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In brief

The Foreign Extortion Prevention Act (FEPA), enacted on 14 December 2023, as part of the National Defense Authorization Act for Fiscal Year 2024, establishes criminal liability for foreign officials soliciting or accepting bribes from specific US entities. The bipartisan-supported legislation aims to level the playing field for US companies abroad, mirroring the Foreign Corrupt Practices Act (FCPA). FEPA criminalizes corrupt demands by foreign officials and carries potential penalties of up to USD 250,000 fine and 15 years imprisonment. Aligned with international anti-corruption conventions, FEPA reinforces the Biden Administration’s national security priority to combat corruption and may impact FCPA investigations. However, certain uncertainties around enforcement and questions about foreign policy considerations remain.

In depth

On 14 December 2023, as part of the National Defense Authorization Act for Fiscal Year 2024 (NDAA), Congress enacted the Foreign Extortion Prevention Act (FEPA). On 22 December 2023, President Biden signed the NDAA into law. The FEPA bill has been on the legislative agenda for several years,1 and was passed with bipartisan support. In essence, FEPA creates criminal liability for foreign public officials who solicit or accept bribes from certain categories of US persons and companies. 

As emphasized by FEPA’s congressional sponsors, the primary motivation behind FEPA was to level the playing field for companies conducting business outside of the US Multinational corporations are prohibited from bribing foreign officials (i.e., the supply side of bribery) under the Foreign Corrupt Practices Act (FCPA), and FEPA criminalizes soliciting or accepting bribes by foreign officials (i.e., the demand side of bribery). This provides companies with an opportunity to respond to foreign officials’ corrupt demands by emphasizing that, as a result FEPA, both the company and the government official can face criminal exposure for the bribe. US Senator Sheldon Whitehouse (D-RI), a co-sponsor of the bill, stated that “[t]he enactment of the Foreign Extortion Prevention Act is a big win for the rule of law in the clash of civilizations against international kleptocrats and criminals. Demanding a bribe from American companies will come with consequences.” Consequently, while it does not amend the FCPA but instead amends the US domestic bribery statute (18 USC § 201), FEPA mirrors the FCPA statutory language in a number of respects.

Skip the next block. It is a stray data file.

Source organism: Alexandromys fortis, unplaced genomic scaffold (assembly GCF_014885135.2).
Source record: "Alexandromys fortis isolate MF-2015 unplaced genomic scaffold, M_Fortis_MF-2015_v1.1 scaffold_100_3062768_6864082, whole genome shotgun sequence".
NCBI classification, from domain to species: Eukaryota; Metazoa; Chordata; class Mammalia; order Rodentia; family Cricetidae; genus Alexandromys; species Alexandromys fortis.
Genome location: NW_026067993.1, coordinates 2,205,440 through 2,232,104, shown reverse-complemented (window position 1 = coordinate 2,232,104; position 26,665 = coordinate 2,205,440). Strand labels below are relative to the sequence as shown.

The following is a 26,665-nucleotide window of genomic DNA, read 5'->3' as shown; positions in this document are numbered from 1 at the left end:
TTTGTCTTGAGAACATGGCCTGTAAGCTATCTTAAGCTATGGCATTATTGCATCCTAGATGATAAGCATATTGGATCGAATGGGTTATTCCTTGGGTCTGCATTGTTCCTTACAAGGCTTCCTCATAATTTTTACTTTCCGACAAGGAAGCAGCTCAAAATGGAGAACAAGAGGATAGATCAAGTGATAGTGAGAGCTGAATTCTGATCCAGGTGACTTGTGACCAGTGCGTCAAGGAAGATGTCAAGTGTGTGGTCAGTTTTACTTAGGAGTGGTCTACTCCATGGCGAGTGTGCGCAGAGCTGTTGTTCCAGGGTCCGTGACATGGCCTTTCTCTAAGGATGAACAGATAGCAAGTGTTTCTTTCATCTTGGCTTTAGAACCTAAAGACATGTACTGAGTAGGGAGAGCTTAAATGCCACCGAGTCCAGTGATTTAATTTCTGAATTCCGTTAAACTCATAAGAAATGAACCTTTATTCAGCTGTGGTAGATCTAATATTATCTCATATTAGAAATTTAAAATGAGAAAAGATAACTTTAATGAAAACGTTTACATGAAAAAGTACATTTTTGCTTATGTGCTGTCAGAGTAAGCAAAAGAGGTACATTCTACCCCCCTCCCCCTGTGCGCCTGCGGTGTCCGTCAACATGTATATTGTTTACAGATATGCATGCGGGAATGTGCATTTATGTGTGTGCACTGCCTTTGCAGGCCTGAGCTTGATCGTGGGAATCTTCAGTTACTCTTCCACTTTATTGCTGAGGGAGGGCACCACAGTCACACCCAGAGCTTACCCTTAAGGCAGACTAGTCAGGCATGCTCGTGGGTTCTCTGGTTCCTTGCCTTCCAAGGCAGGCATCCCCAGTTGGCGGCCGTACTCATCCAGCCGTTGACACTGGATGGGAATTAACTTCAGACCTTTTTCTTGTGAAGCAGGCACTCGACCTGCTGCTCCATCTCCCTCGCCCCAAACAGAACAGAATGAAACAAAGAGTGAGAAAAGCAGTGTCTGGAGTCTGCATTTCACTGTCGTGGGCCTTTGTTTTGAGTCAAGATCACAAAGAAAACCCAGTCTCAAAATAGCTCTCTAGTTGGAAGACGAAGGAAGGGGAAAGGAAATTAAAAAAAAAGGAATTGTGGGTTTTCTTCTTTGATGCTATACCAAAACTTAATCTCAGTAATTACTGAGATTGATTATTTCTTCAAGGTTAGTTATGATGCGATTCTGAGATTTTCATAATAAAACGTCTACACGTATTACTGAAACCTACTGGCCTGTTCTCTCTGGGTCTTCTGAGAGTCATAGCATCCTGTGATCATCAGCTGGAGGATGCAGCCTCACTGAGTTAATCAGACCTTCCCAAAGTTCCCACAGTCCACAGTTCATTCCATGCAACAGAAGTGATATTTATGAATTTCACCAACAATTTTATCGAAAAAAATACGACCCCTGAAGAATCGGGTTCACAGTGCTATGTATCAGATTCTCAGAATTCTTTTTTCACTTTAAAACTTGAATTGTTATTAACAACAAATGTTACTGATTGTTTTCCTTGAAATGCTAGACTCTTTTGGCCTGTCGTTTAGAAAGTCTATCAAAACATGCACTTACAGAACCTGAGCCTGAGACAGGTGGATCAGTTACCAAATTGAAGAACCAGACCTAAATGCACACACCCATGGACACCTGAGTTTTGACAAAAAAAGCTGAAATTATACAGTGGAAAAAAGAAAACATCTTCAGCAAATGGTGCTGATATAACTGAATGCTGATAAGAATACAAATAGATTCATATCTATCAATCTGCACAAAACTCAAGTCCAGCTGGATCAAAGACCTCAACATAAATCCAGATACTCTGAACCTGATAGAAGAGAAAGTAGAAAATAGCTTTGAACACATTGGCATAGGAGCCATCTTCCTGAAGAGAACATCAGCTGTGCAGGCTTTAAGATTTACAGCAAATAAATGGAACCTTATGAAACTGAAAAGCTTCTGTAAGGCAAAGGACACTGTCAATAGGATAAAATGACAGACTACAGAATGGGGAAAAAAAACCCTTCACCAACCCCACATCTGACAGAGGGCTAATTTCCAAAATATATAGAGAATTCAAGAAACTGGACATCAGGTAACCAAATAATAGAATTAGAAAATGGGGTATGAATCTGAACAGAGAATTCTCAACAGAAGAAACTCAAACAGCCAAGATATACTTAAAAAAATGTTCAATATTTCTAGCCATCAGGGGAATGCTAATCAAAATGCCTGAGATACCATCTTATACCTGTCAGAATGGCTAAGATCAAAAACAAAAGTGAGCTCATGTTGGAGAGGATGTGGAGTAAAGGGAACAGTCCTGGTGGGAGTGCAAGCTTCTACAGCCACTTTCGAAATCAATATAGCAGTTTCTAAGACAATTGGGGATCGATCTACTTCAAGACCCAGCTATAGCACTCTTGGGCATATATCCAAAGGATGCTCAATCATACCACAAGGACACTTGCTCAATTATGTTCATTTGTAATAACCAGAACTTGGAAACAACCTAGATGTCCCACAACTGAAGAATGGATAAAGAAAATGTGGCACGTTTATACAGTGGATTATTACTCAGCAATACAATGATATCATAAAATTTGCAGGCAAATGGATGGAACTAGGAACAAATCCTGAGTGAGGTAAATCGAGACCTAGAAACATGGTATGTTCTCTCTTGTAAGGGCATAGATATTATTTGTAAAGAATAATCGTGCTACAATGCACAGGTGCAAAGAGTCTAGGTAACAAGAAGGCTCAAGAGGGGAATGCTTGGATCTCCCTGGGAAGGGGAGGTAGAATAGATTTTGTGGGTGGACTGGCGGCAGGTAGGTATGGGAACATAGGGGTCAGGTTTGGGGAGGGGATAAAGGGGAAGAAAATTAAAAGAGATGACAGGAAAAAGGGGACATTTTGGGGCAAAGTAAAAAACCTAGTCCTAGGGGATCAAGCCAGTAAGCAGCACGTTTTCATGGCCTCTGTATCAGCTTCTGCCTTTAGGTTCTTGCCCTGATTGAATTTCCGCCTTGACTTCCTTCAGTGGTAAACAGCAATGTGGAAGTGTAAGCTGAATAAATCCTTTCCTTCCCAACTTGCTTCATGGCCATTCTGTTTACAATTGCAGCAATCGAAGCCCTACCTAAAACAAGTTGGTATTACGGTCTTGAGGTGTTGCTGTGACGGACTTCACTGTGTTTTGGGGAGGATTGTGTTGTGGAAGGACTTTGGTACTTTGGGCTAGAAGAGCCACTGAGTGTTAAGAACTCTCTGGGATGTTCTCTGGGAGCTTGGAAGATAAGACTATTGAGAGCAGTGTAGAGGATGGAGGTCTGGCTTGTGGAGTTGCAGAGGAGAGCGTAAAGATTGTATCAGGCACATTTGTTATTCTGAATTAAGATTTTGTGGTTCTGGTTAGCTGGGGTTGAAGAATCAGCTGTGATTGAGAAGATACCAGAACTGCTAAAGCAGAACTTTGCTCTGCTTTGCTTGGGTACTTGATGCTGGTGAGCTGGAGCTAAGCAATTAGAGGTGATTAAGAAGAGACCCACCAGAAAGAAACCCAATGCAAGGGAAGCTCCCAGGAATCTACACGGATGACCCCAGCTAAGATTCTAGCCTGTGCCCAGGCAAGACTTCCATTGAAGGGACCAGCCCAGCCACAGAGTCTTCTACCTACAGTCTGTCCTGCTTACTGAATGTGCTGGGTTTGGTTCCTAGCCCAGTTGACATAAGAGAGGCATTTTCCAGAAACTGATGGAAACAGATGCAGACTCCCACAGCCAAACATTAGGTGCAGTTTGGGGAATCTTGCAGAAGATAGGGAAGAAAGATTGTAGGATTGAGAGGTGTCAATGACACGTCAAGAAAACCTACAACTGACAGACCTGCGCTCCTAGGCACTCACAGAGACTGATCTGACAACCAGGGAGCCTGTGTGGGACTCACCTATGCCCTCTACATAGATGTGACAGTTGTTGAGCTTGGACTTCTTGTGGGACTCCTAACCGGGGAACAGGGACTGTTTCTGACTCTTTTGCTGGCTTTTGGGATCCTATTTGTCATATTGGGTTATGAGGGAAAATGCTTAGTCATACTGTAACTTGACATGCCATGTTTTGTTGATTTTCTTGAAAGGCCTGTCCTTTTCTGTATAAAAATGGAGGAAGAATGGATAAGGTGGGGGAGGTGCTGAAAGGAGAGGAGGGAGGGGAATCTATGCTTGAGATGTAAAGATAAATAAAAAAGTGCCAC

First, akin to the FCPA, jurisdiction under the FEPA is triggered when the bribe or bribe solicitation involves a US issuer, US domestic concern, or any person while in the territory of the US Second, FEPA’s definition of a “foreign official” is generally in line with the FCPA’s broad range of categories of “public officials.” The minor distinctions are limited to the exclusion of “political candidates” and inclusion of “senior political figures” and individuals acting in an unofficial capacity on behalf of foreign governments under FEPA. Third, the conduct criminalized in FEPA is a mirror image of the prosecutable conduct under the FCPA. FEPA prohibits foreign officials from corruptly demanding, seeking, receiving, accepting, or agreeing to accept, directly or indirectly, anything of value. Finally, just like the FCPA, FEPA requires a quid pro quo, i.e., the corrupt demand by a foreign official must be in exchange for an improper benefit. Specifically, FEPA applies to officials that demand or accept bribes in exchange for (1) “being influenced in the performance of any official act”; (2) “being induced to do or omit to do any act in violation of the official duty of such foreign official or person”; or (3) “conferring any improper advantage, in connection with obtaining or retaining business for or with, or directing business to, any person.” However, by virtue of being placed under the federal domestic bribery statute (18 USC § 201), FEPA has a more stringent quid pro quo standard that requires prosecutors to prove that a bribe was paid in exchange for a specific “official act.” See McDonnell v. United States, 579 U.S. 550 (2016). The Second Circuit refused to extend this standard to FCPA prosecutions in United States v. Ng Lap Seng, No. 18-1725 (2d Cir. 2019).

FEPA violations carry a potential penalty of (1) a fine up to USD 250,000 or three times the monetary equivalent of the thing of value (whereas the FCPA caps the penalty at two times the monetary gain obtained or loss incurred by another person); and/or (2) imprisonment of up to 15 years (whereas the FCPA statutory maximum is up to five years imprisonment). FEPA also requires the US Attorney General to publish a yearly report summarizing the US Department of Justice’s (DOJ) major enforcement actions under the law. As part of 18 USC § 201, FEPA can also serve as a predicate offense for money laundering charges.

Key Takeaways